4. It is admitted that the rest of the cause of action arose in Darjeeling. No leave was obtained under the Charter. It was argued that an originating summons is not a suit, but a proceeding brought under the rules of the Court. It was held in Sewdayal Ramjeedas v. Official Trustee of Bengal, 1931 Cal 651 that an originating summons was a suit, In Maharajah Manindra Chandra Nundy v. Lalmohan Roy, 1929 Cal 358 the actual point decided was that if an originating summons was held to be incompetent, and the summons were treated as a proper plaint and the matter heard in Court, leave was necessary. In my opinion the jurisdiction of this Court depends on the Charter as far as civil suits are concerned. The sections of the Code of Civil Procedure 17-20 do not apply under Section 120. It seems to me therefore very doubtful whether this Court could by rules under the Charter give itself a jurisdiction which by its Charter it did not possess. It appears to me impossible to claim a jurisdiction to adjudicate on matters in respect of which a suit lies under the Charter which are not within the jurisdiction given by the Charter on the ground of any inherited jurisdiction. It follows that even if this proceeding is not a suit, without leave under Clause 12, it is not a proceeding warranted under the Charter.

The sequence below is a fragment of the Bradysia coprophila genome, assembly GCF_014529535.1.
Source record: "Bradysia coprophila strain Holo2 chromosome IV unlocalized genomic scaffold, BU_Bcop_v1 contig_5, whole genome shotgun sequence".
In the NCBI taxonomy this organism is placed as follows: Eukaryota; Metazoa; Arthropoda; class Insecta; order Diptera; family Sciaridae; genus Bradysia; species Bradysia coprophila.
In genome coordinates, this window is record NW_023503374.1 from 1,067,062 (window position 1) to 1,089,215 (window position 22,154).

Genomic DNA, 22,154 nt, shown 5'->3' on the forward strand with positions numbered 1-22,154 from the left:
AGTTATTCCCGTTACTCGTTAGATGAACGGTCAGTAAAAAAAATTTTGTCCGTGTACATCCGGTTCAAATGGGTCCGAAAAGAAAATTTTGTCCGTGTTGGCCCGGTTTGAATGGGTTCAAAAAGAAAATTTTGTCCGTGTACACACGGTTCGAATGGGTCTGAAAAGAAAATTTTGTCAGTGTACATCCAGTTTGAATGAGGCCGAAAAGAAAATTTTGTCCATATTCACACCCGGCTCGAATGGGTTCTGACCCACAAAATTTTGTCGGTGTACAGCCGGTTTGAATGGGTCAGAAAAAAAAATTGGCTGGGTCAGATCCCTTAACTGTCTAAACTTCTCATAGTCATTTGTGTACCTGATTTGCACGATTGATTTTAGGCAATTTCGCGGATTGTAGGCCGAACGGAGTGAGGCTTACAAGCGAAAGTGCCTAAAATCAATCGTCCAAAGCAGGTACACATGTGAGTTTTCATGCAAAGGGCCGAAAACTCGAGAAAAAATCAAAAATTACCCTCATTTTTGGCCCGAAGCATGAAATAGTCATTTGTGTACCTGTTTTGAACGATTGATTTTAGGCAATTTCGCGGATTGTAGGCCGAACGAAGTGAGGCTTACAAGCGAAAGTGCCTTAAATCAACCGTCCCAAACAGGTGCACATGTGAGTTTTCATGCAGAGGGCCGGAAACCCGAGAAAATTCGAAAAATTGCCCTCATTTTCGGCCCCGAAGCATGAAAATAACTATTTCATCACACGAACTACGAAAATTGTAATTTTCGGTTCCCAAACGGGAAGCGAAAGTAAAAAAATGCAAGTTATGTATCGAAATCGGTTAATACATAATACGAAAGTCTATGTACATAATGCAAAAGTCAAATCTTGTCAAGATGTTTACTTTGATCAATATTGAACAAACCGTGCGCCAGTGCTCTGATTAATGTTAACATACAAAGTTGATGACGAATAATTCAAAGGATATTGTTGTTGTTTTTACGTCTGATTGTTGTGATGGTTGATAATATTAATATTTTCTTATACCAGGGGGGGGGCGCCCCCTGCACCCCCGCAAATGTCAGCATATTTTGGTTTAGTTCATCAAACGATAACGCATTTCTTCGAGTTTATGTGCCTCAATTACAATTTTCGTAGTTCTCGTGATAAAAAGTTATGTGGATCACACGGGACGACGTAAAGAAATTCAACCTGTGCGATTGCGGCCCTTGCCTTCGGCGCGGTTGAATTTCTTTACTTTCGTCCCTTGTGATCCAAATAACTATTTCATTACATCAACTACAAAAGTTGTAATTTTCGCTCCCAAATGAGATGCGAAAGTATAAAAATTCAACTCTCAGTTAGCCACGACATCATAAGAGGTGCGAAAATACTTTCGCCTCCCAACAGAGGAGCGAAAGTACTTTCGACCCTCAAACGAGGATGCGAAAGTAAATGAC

5. In my opinion however leave was necessary, for this proceeding is a suit, and I am unable to agree that by adjourning the matter into Court and at the same time giving leave under Clause 12 of the Charter, the Court can give itself jurisdiction. It may however be desirable to express my opinion on the last point taken whether the claim is barred by limitation. The claim is for an account of moneys received, and for interest on or profits earned by the Rs. 17,000 already paid. The defendant received the money in 1905. Admittedly he had no right to the money. It is therefore argued that Article 36, Limitation Act, applies. The plaintiff argues that Article 120 applies. If this claim comes under Article 120 it is argued that under Article 120 until the person in possession denies the title of the plaintiff the cause of action does not accrue. Reliance was placed on Balo v. Koklan, 1930 PC 270 and Annamalai Chettiar v. Muthukarnppan Chettiar, 1931 PC 9. These cases were concerned with claims against trustees who did not hold the money claimed under an express trust. The question is whether Article 62 does not apply. Doubtless that article does not apply to claims for an account against a trustee. Clearly, the defendant was not holding under an express trust, but the claim against him is an equitable claim, and by taking charge of a fund as executor to his mother, in respect of which the mother was clearly a trustee, although not holding on an express trust, the defendant, although he is not a derivative executor, rendered himself liable in equity to account for, the fund, and therefore this claim is within Article 120; and as there has been no denial of or infringement of the right claimed, the claim is not barred by limitation.
6. But as in my opinion leave was necessary, this Court hag no jurisdiction to try this matter. The plaintiff must pay the costs.